In 1914, World War One broke out. This was not a ‘Great War’; it was a conflict between rival imperialisms, and despite the fact that all participating governments appealed to patriotic sentiment, there was significant opposition to it, particularly in Russia. The war was fought initially between two power blocks; the Triple Alliance (Germany, Austria-Hungary and Italy) and the Triple Entente (Britain, France and Russia). These alliances were not stable. Turkey joined the Triple Alliance in October 1914, Italy changed sides in April 1915 and the USA declared war on Germany in 1917.
There have been unending debates among historians about the cause(s) of the war citing such issues as the 30-year Balkan crisis, the alliance system itself, massive investments in armaments (including the ‘Dreadnought’ submarine race) and most importantly rival imperialisms. By 1914 the world had been divided up by the richest powers, with Britain, France and Germany having grabbed the lion’s share. Any dissatisfaction about the apportionment of the world and its resources among the Great Powers (Britain, France, Germany, Austria-Hungary and Russia) could only be settled by re-division: inevitably this meant war. Whichever side won would be able to re-divide the world in their favour as was clearly shown in the series of treaties ending the war which addressed the dismemberment of the vanquished Ottoman, German and Austro-Hungarian Empires. This drive for territory helps to explain the lack of war aims, the shifting alliances and the secret treaties extant during WW1.
War disrupts society. World War One was no exception, but far from disrupting the existing trends within the labour movement it had the effect of stimulating them. The pre-war militancy of sections of the working class, women’s and labour movements in many European countries continued unabated, whilst the exigencies of war gave some labour leaders the chance to become fully enmeshed within the state apparatus. The gulf between the two widened to such an extent that it was difficult for both to co-exist within the same organisations, and hence there was a split in many European Social Democratic parties on the issue of support versus opposition to the war.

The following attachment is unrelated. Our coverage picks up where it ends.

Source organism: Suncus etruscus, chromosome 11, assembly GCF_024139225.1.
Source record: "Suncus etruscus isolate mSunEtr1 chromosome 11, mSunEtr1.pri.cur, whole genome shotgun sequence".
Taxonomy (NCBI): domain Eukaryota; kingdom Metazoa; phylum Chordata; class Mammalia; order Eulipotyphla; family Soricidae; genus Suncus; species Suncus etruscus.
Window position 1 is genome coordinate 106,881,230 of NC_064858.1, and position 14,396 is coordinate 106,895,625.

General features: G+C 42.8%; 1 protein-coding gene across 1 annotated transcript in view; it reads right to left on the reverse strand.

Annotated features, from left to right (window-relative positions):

This division was not reflected in the stance of the Second (Socialist) International (1889-1916) which failed to live up to its earlier anti-war declarations. The resolutions of the Second International, in condemning colonialism (1907 Stuttgart Congress) and calling for workers to oppose war (1910 Copenhagen Congress), were promptly forgotten in the rush to arms. In consequence, the International itself collapsed during WW1.
However, divisions over the issue of the war were especially marked in many individual countries whose labour movements had affiliated to the Second International. This was particularly the case in Russia where it was a significant factor in accounting for the success of the Bolshevik revolution in 1917. The war also divided the labour movement, the women’s movement and socialist parties in Germany and Britain. In Britain, the ‘unofficial’ opposition, reflecting the chasm between the leaders and the led, generated its own structures in the form of the Shop Stewards and Workers’ Committees Movement. Although no longer unofficial, the shop stewards of today can trace their origins to this wartime period during which rank and file workers kept effective trade unionism alive in the face of their leaders’ surrender.
Thus, World War 1 with its devastating number of casualties polarised opinion to such an extent that it led to revolutions in three countries and uprisings in many others. After four years of bitter battles on the eastern and western fronts, the total number of military and civilian casualties was more than 38 million. It is estimated that there were over 18 million deaths and 20 million wounded, ranking it among the deadliest conflicts in human history.